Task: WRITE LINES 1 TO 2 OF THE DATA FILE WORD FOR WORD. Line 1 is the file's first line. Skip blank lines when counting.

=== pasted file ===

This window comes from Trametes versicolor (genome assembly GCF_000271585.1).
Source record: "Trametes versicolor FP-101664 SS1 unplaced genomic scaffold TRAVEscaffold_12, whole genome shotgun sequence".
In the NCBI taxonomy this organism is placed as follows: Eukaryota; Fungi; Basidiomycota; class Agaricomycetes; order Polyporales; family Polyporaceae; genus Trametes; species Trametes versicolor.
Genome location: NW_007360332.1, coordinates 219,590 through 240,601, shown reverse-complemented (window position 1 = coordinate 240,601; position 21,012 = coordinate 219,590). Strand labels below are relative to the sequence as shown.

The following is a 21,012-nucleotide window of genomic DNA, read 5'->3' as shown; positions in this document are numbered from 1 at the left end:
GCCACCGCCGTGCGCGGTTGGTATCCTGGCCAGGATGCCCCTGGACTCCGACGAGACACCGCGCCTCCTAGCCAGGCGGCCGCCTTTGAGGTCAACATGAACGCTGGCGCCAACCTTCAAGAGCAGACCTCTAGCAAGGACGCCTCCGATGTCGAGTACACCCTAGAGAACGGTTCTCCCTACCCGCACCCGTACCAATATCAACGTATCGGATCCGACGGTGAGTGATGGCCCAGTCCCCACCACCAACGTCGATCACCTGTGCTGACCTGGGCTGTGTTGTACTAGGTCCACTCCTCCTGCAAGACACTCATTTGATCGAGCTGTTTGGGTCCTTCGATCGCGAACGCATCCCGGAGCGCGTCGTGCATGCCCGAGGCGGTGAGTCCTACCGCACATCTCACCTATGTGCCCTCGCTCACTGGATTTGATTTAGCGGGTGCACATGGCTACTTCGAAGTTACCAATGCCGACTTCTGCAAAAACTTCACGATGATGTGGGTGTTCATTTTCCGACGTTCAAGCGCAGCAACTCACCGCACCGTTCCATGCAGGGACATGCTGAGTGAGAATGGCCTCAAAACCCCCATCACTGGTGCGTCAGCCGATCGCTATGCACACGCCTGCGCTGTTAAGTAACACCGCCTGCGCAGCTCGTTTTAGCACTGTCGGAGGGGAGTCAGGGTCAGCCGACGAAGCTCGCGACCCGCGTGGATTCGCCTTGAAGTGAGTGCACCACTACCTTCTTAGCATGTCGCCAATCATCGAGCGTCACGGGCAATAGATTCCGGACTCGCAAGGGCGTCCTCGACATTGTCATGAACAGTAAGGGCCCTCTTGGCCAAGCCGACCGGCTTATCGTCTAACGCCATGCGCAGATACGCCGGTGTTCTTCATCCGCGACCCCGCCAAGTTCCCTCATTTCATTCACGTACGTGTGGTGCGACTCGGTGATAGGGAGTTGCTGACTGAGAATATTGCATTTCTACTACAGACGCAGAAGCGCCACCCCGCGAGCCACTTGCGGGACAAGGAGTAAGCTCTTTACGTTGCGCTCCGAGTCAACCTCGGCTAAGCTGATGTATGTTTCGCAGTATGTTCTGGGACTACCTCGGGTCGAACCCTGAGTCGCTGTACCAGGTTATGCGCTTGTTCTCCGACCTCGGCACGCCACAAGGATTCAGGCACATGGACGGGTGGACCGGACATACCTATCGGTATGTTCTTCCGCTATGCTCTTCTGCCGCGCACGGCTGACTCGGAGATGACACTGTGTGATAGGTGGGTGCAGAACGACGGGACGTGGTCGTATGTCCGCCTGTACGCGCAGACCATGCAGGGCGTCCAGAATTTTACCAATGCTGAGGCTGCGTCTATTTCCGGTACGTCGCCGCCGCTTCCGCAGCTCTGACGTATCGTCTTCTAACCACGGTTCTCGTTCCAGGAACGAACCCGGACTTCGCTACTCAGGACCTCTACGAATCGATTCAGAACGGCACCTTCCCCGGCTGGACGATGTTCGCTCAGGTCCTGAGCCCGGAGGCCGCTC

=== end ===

This window comes from Trametes versicolor (genome assembly GCF_000271585.1).
Source record: "Trametes versicolor FP-101664 SS1 unplaced genomic scaffold TRAVEscaffold_12, whole genome shotgun sequence".